|Saline, monomictic, alkaline, endorheic
|Omo River, Turkwel River, Kerio River
|32 km (20 mi)
|6,405 km2 (2,473 sq mi)
It is the world's largest permanent desert lake and the world's largest alkaline lake. By volume it is the world's fourth-largest salt lake after the Caspian Sea, Issyk-Kul Lake and the (shrinking) Aral Sea. Among all lakes, it ranks 24th in area.
The water is drinkable, but not palatable. It supports a rich lacustrine wildlife. The climate is hot and very dry.
The rocks of the surrounding area are predominantly volcanic. Central Island is an active volcano, emitting vapors. Outcrops and rocky shores are found on the East and South shores of the lake, while dunes, spits and flats are on the West and North, at a lower elevation.
On-shore and off-shore winds can be extremely strong as the lake warms and cools more slowly than the land. Sudden, violent storms are frequent. Three rivers (the Omo, Turkwel and Kerio) flow into the lake, but lacking outflow, its only water loss is by evaporation. Lake volume and dimensions are variable. For example, its level fell by 10 meters (33 ft) between 1975 and 1993.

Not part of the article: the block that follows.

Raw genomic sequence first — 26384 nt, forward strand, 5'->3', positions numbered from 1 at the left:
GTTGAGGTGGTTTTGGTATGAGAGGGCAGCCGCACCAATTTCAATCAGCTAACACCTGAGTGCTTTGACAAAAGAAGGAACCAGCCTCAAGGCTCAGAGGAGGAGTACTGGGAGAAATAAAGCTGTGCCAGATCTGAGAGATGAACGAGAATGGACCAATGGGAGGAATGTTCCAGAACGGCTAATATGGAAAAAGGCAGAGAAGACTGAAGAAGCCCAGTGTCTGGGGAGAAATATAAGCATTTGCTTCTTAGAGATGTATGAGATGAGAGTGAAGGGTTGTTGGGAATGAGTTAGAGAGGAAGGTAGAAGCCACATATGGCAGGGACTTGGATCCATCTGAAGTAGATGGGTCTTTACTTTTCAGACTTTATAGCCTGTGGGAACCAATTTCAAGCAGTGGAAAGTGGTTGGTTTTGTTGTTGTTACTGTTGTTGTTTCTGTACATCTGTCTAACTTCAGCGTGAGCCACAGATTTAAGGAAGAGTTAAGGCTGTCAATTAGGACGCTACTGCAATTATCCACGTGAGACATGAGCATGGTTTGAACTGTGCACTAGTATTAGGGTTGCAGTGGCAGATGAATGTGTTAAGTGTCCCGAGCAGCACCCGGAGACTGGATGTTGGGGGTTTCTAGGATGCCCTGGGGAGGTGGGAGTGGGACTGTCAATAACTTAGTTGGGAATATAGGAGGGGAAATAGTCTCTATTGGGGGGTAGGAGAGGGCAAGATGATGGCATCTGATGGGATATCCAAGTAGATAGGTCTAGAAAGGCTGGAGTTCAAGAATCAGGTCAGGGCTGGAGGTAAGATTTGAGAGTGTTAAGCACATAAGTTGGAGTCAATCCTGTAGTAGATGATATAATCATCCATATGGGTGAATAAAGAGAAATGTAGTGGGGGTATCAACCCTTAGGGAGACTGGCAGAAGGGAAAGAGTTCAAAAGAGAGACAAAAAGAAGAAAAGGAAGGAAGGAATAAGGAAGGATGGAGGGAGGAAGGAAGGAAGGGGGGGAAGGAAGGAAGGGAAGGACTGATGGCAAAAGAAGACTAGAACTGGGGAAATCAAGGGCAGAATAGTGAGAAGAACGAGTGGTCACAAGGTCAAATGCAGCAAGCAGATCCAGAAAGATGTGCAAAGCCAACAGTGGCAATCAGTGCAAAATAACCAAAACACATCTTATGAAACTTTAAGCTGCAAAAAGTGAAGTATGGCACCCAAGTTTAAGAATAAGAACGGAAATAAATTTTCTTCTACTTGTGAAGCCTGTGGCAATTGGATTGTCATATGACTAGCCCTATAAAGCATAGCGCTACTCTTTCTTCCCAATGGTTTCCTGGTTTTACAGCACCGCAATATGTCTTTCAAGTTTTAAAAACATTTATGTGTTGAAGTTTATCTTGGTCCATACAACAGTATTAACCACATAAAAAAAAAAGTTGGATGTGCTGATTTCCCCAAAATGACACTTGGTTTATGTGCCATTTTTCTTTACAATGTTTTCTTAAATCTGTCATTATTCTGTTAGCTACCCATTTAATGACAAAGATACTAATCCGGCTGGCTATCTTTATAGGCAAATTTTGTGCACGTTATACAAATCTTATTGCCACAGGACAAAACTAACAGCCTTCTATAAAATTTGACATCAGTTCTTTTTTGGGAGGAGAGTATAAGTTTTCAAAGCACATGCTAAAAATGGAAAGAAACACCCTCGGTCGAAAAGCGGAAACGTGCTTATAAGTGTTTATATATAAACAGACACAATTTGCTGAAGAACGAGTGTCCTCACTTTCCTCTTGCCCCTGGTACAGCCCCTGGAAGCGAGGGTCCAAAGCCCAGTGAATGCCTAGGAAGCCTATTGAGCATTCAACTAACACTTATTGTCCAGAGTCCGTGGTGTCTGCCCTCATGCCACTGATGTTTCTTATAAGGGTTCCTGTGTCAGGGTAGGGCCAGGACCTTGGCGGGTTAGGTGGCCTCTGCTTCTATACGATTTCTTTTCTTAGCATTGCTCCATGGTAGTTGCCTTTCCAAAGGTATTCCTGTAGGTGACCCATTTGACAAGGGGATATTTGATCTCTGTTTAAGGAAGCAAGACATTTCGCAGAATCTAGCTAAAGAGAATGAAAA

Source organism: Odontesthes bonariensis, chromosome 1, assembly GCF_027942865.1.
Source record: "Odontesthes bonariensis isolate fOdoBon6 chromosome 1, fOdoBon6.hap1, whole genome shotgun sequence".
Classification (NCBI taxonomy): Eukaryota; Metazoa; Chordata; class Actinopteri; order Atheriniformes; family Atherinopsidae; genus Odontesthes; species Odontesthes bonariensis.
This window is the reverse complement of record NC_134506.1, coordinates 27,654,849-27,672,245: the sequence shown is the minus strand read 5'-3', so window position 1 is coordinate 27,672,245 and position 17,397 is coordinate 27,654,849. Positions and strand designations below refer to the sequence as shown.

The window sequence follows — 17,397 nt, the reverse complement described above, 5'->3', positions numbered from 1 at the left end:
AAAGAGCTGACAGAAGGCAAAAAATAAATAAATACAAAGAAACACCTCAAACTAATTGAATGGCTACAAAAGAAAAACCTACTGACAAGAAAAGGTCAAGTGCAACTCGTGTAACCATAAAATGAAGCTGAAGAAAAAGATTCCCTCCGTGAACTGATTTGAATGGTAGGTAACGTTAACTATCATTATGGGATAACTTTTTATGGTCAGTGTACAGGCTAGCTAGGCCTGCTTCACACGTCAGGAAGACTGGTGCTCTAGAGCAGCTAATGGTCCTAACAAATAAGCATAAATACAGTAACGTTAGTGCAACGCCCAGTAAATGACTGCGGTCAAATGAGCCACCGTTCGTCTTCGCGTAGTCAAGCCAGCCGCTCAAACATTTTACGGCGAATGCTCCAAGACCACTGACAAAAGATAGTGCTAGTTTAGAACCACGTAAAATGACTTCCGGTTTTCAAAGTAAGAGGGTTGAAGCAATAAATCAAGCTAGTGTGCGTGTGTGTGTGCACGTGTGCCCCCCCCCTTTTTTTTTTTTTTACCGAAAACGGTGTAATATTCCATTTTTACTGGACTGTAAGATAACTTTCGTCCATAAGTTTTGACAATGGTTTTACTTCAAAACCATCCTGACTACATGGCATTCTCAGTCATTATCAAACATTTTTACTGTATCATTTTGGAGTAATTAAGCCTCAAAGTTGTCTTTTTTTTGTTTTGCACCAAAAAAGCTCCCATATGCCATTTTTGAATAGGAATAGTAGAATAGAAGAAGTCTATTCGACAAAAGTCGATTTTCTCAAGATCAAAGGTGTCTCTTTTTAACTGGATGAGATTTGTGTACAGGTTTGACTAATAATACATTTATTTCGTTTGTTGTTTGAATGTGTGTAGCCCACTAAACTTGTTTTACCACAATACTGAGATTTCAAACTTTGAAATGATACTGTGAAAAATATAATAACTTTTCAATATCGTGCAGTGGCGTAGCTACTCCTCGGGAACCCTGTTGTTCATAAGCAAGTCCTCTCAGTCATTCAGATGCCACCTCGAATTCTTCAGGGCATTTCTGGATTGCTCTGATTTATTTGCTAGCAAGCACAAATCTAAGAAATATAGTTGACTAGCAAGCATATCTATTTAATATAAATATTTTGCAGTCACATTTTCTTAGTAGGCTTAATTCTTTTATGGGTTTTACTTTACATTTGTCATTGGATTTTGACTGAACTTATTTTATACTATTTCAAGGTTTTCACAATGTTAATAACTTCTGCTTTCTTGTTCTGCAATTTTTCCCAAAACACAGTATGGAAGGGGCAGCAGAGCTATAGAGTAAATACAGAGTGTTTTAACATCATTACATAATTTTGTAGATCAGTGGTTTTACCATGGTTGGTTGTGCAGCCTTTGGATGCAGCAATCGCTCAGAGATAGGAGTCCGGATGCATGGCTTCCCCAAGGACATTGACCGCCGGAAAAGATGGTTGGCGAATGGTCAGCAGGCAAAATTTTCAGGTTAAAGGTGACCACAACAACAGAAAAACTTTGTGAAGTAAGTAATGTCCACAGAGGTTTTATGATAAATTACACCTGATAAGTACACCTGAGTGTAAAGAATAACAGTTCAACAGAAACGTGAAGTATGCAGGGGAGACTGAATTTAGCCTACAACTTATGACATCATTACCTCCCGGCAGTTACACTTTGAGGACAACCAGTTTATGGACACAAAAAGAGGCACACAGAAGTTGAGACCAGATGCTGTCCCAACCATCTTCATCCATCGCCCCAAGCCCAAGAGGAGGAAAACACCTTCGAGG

Due to temperature, aridity and geographic inaccessibility, the lake retains its wild character. Many Nile crocodiles are on the flats. The rocky shores are home to scorpions and carpet vipers. Although the lake and its environs have been popular for expeditions of every sort under the tutelage of guides, rangers and experienced persons, they certainly must be considered hazardous for unguided tourists.
Lake Turkana National Parks are listed as a UNESCO World Heritage Site. Sibiloi National Park lies on the lake's eastern shore, while Central Island National Park and South Island National Park are in the lake. Both have crocodiles.
References[change | change source]
- The boundary between Ethiopia and Kenya has been a contentious rational distinction. A brief consideration of the topic can be found in the State Department document, Ethiopia - Kenya Boundary Archived 2009-03-18 at the Wayback Machine
- Historic lake levels are graphed in the World Lakes Database Archived 2004-12-26 at the Wayback Machine.